Costa Rican rainforests are home to millions of biodiverse organisms. This natural blessing currently attracts more than two million visitors annually to stimulate local economies through ecotourism, and to provide excellent year-round environment for the country. Residents prosper because of spring-fed water sources and pristine air supply aided by the abundance of trees. Both natural resources aid in hydroelectric production and provide employment for many.
Unfortunately, deforestation stands as the biggest threat to the ecosystems in Costa Rica. The Nectandra Cloud Forest Garden promotes the conservation of cloud forests and stewardship of watershed ecosystems in northern Costa Rica. The original owner of Nectandra Garden failed in coffee and banana production but quickly turned to deforestation to try profiting off the land. While deforestation might be attractive to landowners because it can be monetarily rewarding, the cost-benefit analysis does not equal sustainability.
The future of the rainforest is dependent on a collaboration of ethics, environmentalism and effective policymaking. The most important factor in balancing the equation of sustainability is having a common ethical goal for the future of these luscious green spaces. Social Contract Theory plays a huge role in this mountainous environment. Ideally, all residents and tourists need to agree on preservation tactics to allow this area to survive and prosper. It is important to educate the public on the importance of rainforests and their direct impacts. When the majority of people make a promise to preserve these lands, the desire to protect this natural resource will conquer many challenges.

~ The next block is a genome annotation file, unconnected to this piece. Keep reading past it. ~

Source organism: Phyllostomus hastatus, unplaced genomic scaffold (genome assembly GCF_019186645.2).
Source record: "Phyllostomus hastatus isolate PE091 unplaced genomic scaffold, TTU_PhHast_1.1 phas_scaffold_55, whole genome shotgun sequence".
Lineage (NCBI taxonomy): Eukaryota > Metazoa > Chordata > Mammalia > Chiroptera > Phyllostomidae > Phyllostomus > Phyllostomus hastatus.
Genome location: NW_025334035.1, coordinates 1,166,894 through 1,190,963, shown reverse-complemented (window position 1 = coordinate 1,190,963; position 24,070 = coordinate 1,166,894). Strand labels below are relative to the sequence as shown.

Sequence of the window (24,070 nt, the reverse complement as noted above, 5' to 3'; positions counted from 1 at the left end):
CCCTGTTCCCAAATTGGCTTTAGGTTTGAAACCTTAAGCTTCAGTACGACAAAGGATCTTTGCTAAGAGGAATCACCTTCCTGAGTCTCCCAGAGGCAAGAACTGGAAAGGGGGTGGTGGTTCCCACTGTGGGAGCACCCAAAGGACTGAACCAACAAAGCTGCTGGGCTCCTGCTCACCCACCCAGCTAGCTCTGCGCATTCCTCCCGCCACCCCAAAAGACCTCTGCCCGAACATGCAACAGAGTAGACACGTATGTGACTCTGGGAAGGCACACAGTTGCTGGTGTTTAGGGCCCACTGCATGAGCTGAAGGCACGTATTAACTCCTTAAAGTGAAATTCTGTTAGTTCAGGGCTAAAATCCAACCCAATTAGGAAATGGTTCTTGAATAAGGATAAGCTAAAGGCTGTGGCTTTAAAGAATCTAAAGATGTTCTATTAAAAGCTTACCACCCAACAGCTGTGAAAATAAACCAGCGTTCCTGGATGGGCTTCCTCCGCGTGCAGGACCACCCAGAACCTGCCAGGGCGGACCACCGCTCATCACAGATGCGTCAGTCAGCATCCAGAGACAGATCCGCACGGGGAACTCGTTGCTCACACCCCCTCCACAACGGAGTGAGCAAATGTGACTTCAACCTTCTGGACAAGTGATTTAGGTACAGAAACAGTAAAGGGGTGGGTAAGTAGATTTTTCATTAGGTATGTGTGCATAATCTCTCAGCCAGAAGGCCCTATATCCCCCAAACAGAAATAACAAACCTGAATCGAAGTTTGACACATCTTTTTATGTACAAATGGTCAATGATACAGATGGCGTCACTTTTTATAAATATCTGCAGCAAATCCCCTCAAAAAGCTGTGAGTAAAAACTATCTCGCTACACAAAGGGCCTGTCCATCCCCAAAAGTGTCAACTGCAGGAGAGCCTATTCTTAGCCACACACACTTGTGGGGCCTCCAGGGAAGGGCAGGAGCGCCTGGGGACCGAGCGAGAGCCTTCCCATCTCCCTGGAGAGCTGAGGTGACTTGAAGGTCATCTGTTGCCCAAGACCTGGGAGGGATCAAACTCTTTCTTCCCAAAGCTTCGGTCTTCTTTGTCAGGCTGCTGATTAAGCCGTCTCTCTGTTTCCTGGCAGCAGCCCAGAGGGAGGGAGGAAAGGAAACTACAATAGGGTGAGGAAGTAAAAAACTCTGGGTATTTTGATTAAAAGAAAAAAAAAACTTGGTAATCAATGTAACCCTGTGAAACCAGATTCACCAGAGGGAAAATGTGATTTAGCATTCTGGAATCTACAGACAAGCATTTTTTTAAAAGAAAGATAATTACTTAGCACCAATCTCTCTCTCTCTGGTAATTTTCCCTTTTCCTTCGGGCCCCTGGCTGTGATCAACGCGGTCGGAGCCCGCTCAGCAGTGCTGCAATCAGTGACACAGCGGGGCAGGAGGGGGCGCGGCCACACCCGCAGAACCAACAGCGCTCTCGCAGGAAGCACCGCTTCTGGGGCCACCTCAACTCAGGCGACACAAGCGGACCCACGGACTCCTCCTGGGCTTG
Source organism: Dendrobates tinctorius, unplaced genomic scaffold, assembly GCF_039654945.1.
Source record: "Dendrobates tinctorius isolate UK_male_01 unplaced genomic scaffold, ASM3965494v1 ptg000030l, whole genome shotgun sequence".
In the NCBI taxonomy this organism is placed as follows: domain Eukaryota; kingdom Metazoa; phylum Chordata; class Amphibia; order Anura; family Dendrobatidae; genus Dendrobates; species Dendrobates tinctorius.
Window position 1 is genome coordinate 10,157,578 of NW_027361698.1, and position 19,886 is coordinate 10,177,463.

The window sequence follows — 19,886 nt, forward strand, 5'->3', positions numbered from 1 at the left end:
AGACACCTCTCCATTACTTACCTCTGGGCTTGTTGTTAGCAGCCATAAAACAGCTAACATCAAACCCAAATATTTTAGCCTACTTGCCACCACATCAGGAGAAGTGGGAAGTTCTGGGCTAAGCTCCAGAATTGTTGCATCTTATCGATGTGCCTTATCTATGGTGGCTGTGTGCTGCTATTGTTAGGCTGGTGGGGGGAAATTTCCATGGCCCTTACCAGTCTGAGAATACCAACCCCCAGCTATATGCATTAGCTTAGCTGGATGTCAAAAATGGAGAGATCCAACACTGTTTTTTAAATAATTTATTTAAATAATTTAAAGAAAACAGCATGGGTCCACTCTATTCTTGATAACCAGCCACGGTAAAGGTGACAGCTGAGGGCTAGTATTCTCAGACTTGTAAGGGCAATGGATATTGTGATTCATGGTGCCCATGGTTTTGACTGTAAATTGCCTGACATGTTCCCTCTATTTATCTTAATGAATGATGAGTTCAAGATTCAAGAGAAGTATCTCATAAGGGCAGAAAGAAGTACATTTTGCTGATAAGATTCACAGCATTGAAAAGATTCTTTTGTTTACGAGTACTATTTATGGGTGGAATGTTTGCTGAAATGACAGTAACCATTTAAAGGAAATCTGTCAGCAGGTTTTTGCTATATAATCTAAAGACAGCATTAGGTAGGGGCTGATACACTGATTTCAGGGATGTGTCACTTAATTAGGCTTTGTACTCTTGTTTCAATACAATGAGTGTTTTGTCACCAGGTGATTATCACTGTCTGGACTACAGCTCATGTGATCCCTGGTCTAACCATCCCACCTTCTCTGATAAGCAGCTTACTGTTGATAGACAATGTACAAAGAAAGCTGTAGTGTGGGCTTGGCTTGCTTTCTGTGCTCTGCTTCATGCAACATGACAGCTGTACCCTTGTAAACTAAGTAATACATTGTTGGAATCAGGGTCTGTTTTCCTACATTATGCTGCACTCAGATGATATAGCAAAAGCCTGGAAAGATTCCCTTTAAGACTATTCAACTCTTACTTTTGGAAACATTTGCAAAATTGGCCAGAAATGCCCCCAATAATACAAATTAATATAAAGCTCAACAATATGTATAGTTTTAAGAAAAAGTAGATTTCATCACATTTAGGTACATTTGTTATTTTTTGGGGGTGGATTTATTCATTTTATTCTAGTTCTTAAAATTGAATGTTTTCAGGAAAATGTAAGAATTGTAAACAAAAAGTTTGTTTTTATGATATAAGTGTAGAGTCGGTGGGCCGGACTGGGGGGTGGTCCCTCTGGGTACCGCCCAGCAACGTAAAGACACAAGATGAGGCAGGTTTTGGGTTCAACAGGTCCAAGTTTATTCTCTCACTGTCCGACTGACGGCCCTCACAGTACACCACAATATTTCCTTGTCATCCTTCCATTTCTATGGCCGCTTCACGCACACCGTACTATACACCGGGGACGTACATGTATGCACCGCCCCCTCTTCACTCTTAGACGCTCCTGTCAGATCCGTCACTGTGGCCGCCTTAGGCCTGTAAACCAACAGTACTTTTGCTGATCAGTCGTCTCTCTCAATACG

Many hydroelectric dams have been built to convert the natural springs into power needed for homes and factories throughout the country. Several hydroelectric plants hold workshops in “asadas,” which are environmental community committees, to educate individuals about the importance of watersheds. Roberto Alfaro Rojas, a local asada president, explained that he does not lead his group because of money, but to help and educate his community.
As one of the founders of the Nectandra Garden, Luis Billa stated that to have harmony and success in the environment, communities need to find a balance between political systems to prosper indefinitely. The government has taken a hand in this preservation process by creating laws and categories to enact healthy practices and promoting a promising future for our world. The current policies have six categories ranging from protection of resources to availability to do management work. Rules and regulations have been put in place, not necessarily for the sole purpose of saving wildlife, but additionally to save anthropic species.
According to United Nations University, perhaps one of Costa Rica’s greatest contributions to the world can be its successful demonstration of environmental ethics shared by public and private sectors that benefit all. Humans depend on clean air and water to survive and by strengthening the knowledge, skills, and abilities of people in this community it will ensure a bright and near perfect living experience for the generations to come.